Palm Beach County: While a moisture content of 45 to 50 percent is optimal, the deck screen is capable of functioning at either a higher throughput (dry) or lower throughput (wet), says Pat Byers. Yard trimmings are screened prior to composting to one- and one-quarter-inch minus, with a throughput rate of about 60 tons/hour. Compost is screened to one-half inch and one-quarter-inch minus, with throughput of about 80 tons/hour. The star screen runs about 100 hours/month while the deck screen is used about 80 hours/month.


The rest of the questions on the mini-survey focused on maintenance and repairs. Responses were as follows:

Primary Maintenance Areas: Generally, it appears, the screens are pretty good workhorses and don’t require high levels of maintenance. At Bluestem, operators note there is high wear on the first two (inlet) screen sections, so those are replaced as needed. At the Dickerson site, hydraulic hoses are the number one maintenance area, followed by brushes and bearings. In Palm Beach County, the stars, bearings and chains are the primary parts to maintain, while the deck screen requires very little maintenance, says Byers.

Maintenance Schedule: The Intervale greases machine parts daily, and changes the oil and filters after every 100 hours of operation. Bluestem does a regular service after every 120 hours of operation that includes greasing and changing the oil and filters. The air filters and radiators are blown out every other day (or as needed), brushes are replaced every six months and the drum chain is changed annually. Seacoast operators grease the screen daily and review it weekly for wear points. “Brushes are key to good screening so these are cleaned weekly,” says Kelly. New brushes are installed annually, and new screens are put in every other year.

At the Dickerson site, the trommels are greased every ten hours, and the engines and hydraulics are serviced every 250 and 500 hours, respectively. “The brushes last about 400 to 500 hours depending on the maturity of the compost,” says Koerting. “The younger the batch, the tighter the screens have to be to the drum, accelerating wear.” In Albuquerque, general maintenance is done monthly on the trommel and brushes are replaced every six months “at $2,500 a pop!” says Glass.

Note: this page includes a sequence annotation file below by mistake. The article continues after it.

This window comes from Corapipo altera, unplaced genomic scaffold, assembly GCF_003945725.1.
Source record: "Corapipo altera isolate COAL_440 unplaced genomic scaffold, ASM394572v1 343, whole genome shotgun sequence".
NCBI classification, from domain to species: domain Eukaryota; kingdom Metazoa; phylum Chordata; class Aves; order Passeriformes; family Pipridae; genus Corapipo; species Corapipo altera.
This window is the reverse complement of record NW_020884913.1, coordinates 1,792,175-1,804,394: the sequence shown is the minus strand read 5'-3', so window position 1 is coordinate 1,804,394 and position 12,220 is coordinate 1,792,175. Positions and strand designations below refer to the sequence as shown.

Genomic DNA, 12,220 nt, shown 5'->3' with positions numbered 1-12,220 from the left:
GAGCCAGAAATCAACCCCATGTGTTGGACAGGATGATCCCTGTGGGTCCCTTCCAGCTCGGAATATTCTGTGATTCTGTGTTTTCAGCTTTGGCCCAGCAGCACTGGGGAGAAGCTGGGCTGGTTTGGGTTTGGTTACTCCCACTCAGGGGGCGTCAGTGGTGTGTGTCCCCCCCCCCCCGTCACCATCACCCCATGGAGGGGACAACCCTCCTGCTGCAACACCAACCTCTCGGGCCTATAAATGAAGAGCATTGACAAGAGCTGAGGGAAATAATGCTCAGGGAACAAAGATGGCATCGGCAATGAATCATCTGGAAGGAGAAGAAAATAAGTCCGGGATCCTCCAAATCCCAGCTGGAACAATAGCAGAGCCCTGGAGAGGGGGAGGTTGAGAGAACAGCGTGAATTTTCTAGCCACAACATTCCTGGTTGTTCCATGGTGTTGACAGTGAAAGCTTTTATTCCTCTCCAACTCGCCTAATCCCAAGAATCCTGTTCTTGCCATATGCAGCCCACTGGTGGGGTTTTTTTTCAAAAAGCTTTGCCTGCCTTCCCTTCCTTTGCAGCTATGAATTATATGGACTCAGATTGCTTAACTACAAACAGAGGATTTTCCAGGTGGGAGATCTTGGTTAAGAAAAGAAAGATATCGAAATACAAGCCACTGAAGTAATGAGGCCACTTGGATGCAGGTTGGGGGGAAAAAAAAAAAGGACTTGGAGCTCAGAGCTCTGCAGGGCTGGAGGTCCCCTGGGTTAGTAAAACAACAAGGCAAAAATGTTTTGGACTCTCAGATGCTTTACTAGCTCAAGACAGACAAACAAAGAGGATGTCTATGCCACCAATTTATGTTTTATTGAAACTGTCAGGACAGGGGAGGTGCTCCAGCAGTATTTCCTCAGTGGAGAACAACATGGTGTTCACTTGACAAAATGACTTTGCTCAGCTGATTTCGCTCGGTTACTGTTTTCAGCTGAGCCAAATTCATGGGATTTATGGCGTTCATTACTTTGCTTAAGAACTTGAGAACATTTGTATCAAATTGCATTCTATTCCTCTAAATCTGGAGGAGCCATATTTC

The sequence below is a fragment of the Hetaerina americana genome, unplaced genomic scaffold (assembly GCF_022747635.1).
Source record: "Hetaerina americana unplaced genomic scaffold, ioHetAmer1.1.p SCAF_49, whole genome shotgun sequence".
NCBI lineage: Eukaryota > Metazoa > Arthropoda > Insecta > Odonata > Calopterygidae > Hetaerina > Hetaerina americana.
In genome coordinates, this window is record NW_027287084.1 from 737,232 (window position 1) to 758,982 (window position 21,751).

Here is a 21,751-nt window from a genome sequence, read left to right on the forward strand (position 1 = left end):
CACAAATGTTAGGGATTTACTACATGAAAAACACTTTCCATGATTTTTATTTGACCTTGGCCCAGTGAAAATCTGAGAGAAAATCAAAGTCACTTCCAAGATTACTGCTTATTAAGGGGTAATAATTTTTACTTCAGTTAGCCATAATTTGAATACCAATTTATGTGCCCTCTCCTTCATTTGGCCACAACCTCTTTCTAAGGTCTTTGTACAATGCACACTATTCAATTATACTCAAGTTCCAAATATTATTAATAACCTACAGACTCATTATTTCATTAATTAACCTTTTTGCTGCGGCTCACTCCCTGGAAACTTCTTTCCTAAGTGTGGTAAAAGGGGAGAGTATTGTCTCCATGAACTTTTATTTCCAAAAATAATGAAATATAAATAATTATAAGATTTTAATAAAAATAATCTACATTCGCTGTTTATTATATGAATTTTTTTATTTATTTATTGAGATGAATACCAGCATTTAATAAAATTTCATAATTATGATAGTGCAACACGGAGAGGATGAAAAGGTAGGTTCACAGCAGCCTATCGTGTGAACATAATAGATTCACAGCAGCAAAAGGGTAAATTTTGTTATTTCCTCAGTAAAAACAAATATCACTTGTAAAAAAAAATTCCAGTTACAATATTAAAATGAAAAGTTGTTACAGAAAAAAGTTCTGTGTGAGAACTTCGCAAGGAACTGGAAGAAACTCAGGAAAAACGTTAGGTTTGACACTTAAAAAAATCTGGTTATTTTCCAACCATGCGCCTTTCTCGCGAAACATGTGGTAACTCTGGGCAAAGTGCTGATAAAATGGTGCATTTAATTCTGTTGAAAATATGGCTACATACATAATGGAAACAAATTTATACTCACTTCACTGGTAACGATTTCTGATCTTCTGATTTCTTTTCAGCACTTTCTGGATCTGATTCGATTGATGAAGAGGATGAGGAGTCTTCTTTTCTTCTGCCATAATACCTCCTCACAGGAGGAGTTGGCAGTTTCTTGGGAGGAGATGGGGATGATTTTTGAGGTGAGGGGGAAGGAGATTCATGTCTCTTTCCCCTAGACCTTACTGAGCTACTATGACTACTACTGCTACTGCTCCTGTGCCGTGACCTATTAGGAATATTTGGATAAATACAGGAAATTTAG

Operators note that the conveyors feeding their screens have been mostly trouble-free. Bluestem’s conveyor still has its original belts after four years of operation; at Dickerson, the belts have been “virtually maintenance free” except for greasing, and that is after eight-plus years of use. Albuquerque’s experience has been similar. The site just replaced the belts and bearings (at a cost of $3,000) after eight years of operating the screen.

Screen Cleaning: Brushes are the primary tool used to clean the screens, although Palm Beach County uses compressed air and water. At the Seacoast facility, the brushes have a double rake mechanism that cleans them as well. In Albuquerque, efforts are underway to retrofit the screen with compressed air or a cheaper brush configuration, says Glass.

Maintenance Versus Repairs: We asked operators how much of their maintenance schedule is consumed by actual repairs. The answer, in short, was very little. “The only repair we have done in two-and-a-half years that was not maintenance is replacing a belt splice that broke in midscreening,” says Kelly. At Bluestem, two bearings were replaced for the first time in December. The site had a minor transmission shaft problem three years ago (under warranty), and has had no problem since. In Albuquerque, Glass notes that “very few repairs are needed.” At the Dickerson site, with its older trommel, repairs account for about 25 percent of maintenance, however repairs on the newer trommel are five percent or less of maintenance. The primary areas needing repairs (versus maintenance) are bearings and roller chains.

In terms of maintenance/servicing time to overall hours of operation, the following ratios were provided: Intervale, 1:8; Bluestem, 2.5 to 4:120; Seacoast, 1:8; Albuquerque, 2:60; and Palm Beach County, 15 minutes:10 (with both screens). Koerting at Dickerson notes that the ratio is dependent on the age of the compost being screened.

Repair and Maintenance Costs: Finally, the minisurvey asked operators about the annual cost of maintenance (labor and parts) as well as the annual cost of replacement parts. Bluestem spends about $6,000/year on maintenance, and about $3,000 to $4,000/year on replacement parts. Seacoast spends between $1,000 to $2,000/year on both, depending on whether they buy screen cloth or not. At Dickerson, replacement parts are about $3,000/year. Albuquerque spends about $1,500/year on maintenance and $5,000/year on parts. All sites own their screens excepting for the Intervale project, which leases its trommel.